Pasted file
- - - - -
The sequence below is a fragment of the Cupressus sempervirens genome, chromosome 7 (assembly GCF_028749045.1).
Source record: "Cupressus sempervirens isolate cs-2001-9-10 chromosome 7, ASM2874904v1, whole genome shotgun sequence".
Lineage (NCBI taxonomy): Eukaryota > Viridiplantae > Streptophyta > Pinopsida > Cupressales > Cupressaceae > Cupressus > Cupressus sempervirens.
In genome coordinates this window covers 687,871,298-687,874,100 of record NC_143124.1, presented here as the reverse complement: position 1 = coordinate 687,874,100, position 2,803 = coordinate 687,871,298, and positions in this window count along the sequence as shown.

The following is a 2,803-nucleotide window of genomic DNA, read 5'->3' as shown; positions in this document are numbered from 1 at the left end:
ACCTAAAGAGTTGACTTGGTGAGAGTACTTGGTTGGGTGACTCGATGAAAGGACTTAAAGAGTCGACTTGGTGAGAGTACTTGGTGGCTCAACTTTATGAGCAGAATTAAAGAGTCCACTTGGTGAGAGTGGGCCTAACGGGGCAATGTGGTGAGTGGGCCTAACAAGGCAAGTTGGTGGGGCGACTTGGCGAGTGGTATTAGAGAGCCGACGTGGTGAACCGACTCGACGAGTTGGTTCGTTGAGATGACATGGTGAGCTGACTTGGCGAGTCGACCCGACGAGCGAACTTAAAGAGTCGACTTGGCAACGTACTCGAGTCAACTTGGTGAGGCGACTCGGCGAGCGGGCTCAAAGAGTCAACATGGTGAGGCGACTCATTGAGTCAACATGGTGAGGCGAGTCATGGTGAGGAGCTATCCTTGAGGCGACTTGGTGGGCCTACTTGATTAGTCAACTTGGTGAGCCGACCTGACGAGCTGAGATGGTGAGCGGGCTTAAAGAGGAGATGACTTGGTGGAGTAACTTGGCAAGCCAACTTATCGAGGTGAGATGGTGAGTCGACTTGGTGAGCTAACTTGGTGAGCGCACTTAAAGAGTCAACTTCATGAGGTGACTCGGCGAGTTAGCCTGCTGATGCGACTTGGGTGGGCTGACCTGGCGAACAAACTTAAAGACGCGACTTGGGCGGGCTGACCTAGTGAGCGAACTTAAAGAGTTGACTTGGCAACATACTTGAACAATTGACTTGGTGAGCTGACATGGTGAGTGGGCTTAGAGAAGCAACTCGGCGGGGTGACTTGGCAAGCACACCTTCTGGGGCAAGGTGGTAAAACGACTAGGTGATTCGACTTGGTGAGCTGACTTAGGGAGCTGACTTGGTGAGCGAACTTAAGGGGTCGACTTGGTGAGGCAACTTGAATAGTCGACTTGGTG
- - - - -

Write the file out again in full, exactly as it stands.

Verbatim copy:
The sequence below is a fragment of the Cupressus sempervirens genome, chromosome 7 (assembly GCF_028749045.1).
Source record: "Cupressus sempervirens isolate cs-2001-9-10 chromosome 7, ASM2874904v1, whole genome shotgun sequence".
Lineage (NCBI taxonomy): Eukaryota > Viridiplantae > Streptophyta > Pinopsida > Cupressales > Cupressaceae > Cupressus > Cupressus sempervirens.
In genome coordinates this window covers 687,871,298-687,874,100 of record NC_143124.1, presented here as the reverse complement: position 1 = coordinate 687,874,100, position 2,803 = coordinate 687,871,298, and positions in this window count along the sequence as shown.

The following is a 2,803-nucleotide window of genomic DNA, read 5'->3' as shown; positions in this document are numbered from 1 at the left end:
ACCTAAAGAGTTGACTTGGTGAGAGTACTTGGTTGGGTGACTCGATGAAAGGACTTAAAGAGTCGACTTGGTGAGAGTACTTGGTGGCTCAACTTTATGAGCAGAATTAAAGAGTCCACTTGGTGAGAGTGGGCCTAACGGGGCAATGTGGTGAGTGGGCCTAACAAGGCAAGTTGGTGGGGCGACTTGGCGAGTGGTATTAGAGAGCCGACGTGGTGAACCGACTCGACGAGTTGGTTCGTTGAGATGACATGGTGAGCTGACTTGGCGAGTCGACCCGACGAGCGAACTTAAAGAGTCGACTTGGCAACGTACTCGAGTCAACTTGGTGAGGCGACTCGGCGAGCGGGCTCAAAGAGTCAACATGGTGAGGCGACTCATTGAGTCAACATGGTGAGGCGAGTCATGGTGAGGAGCTATCCTTGAGGCGACTTGGTGGGCCTACTTGATTAGTCAACTTGGTGAGCCGACCTGACGAGCTGAGATGGTGAGCGGGCTTAAAGAGGAGATGACTTGGTGGAGTAACTTGGCAAGCCAACTTATCGAGGTGAGATGGTGAGTCGACTTGGTGAGCTAACTTGGTGAGCGCACTTAAAGAGTCAACTTCATGAGGTGACTCGGCGAGTTAGCCTGCTGATGCGACTTGGGTGGGCTGACCTGGCGAACAAACTTAAAGACGCGACTTGGGCGGGCTGACCTAGTGAGCGAACTTAAAGAGTTGACTTGGCAACATACTTGAACAATTGACTTGGTGAGCTGACATGGTGAGTGGGCTTAGAGAAGCAACTCGGCGGGGTGACTTGGCAAGCACACCTTCTGGGGCAAGGTGGTAAAACGACTAGGTGATTCGACTTGGTGAGCTGACTTAGGGAGCTGACTTGGTGAGCGAACTTAAGGGGTCGACTTGGTGAGGCAACTTGAATAGTCGACTTGGTG